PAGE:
What is my current strategy for reaching my financial goals?
Where does my plan account for my beliefs?
What would a portfolio that supports my value system look like?
Do I know anyone who can give me constructive feedback on my strategy for ethical investing?
Make an Impact While Building Your Wealth You can help build a better world for your family and your community, and also pursue your financial goals. Many folks are content to invest without considering their values and simply donate to the charities of their choice. But by investing in ways that you can ethically support, you’re living your values every day. Critical questions to ask yourself include:
Do I want to infuse my strategies with my values?
How do I want to make an impact on the world?
Is my current investing strategy allowing me to have the influence that I want to have?
Have I discussed marrying my money and morals with my family?
Do I have a trusted financial professional who can give me objective feedback?
Vet Your Investments You know that modern-day advertising is designed specifically to target certain parts of the brain to make people feel good about buying. You also know that many companies include purpose and values in their mission statements… and that many of them don’t live up to their own hype. But how can you tell which is which? Investing with integrity means results matter. It’s not just about claiming that the company is doing good in the world, it’s about the company actually making a meaningful impact. As a result, examining these companies is key for ethical investors. The problem, of course, is that as a busy American, you simply don’t have the time to read every prospectus. Or examine every SEC filing to make sure that the prospective investment meets your standards for performance and purpose. Yet it’s important to sift the wheat from the chaff, which is easiest when you have a process you use to make sure your investments include your ethical preferences. Critical questions to ask yourself include:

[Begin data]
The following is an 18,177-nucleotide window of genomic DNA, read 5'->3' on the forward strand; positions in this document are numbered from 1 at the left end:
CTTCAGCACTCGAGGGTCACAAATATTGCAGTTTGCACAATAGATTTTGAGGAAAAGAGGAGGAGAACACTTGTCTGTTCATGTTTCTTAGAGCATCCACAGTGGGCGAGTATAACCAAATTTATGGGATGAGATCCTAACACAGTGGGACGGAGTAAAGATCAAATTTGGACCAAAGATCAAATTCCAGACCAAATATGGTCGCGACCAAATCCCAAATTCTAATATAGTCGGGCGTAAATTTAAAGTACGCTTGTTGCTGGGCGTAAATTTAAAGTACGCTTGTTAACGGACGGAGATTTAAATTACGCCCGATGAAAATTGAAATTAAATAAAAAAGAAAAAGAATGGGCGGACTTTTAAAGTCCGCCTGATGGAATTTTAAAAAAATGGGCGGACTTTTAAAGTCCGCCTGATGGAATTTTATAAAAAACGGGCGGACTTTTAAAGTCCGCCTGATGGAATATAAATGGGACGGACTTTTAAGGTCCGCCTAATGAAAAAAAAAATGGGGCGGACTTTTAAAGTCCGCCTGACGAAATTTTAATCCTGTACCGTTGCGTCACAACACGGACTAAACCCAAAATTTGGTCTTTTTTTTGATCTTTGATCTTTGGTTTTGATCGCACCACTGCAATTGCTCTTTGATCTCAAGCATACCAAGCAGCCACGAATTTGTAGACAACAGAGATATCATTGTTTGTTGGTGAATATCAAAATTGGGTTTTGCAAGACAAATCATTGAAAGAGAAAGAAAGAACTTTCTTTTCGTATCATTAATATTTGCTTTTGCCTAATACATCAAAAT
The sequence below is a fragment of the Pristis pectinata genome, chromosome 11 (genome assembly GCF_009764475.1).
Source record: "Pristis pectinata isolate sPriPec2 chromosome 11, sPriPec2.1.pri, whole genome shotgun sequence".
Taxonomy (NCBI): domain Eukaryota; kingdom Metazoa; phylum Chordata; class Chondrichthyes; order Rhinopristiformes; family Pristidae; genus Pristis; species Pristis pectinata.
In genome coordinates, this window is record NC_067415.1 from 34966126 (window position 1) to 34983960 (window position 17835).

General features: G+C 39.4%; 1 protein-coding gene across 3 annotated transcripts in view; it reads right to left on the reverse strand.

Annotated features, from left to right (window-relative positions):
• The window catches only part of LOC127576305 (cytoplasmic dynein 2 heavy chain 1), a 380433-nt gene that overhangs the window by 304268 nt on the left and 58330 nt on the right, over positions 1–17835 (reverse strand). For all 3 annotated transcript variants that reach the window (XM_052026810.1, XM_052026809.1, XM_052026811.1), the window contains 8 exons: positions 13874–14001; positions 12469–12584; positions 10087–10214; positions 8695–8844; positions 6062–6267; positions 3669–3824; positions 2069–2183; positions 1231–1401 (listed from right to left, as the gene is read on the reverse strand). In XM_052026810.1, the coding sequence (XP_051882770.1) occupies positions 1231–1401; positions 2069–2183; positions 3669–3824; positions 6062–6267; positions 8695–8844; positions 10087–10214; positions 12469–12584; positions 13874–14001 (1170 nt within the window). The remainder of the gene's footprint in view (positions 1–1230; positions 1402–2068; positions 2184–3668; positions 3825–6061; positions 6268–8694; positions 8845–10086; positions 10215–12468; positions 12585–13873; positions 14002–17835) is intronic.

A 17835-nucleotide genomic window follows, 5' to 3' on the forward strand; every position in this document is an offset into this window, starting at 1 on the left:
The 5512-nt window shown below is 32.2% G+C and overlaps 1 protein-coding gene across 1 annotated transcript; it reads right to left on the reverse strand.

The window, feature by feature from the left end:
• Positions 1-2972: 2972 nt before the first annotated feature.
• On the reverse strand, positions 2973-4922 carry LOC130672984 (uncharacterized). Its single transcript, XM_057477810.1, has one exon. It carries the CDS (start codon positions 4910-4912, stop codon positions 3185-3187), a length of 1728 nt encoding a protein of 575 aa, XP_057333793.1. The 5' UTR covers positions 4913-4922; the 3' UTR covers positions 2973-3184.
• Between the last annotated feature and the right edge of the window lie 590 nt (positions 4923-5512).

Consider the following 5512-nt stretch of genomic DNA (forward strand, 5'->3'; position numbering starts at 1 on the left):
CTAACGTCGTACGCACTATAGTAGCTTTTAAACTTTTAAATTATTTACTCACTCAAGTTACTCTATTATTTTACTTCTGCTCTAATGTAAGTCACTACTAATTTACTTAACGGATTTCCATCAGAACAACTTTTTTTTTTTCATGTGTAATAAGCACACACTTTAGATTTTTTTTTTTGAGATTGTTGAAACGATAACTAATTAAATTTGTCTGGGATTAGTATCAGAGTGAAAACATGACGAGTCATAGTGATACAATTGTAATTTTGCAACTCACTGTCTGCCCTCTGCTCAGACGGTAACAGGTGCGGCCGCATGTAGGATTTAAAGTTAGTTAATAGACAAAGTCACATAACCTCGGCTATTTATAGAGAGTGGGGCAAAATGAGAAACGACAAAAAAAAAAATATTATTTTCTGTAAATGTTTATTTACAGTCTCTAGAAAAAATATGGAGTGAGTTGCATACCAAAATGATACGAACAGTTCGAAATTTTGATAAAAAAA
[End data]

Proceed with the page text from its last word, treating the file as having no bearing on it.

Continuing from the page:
What actions can companies take that tell me they’re on my side?
Are there existing screens or regulations that can narrow down investment opportunities for me?
Do I understand the criteria for a company I’d be comfortable investing in?
Is there someone I trust who can help me vet the available options?
Find Aligned Investments You might be wondering where all these wonderful opportunities are hiding. Maybe you’re already aware that there are certain mutual fund families and ETFs whose values are like yours. But you want to make sure you’re not missing out on anything. You may not want to spend time wading through the thicket of opportunities to find the ones that are just right for you and your family. Even if you’d like to, you may simply not have the availability. You want to spot these investments quickly, ensure that they’re up to your standards, and start investing in them as soon as you can. Who wants to waste any more time supporting companies you really don’t care for, when you could have an entire portfolio that’s aligned with your ethics? Screening for industries, companies, and investment managers that share your values will help you bring your portfolio into alignment. Critical questions to ask yourself include:
Can I find an easy method to locate the financial professionals who share my value system?
What opportunities haven’t I looked into that would suit my ethics and values exactly?
Do I understand the costs of these investments?
Is there a financial professional who can help me find what I‘m looking for?
Let us know in the comment section.
Paavan Kotini, CEO & Principal Advisor
Kotini & Kotini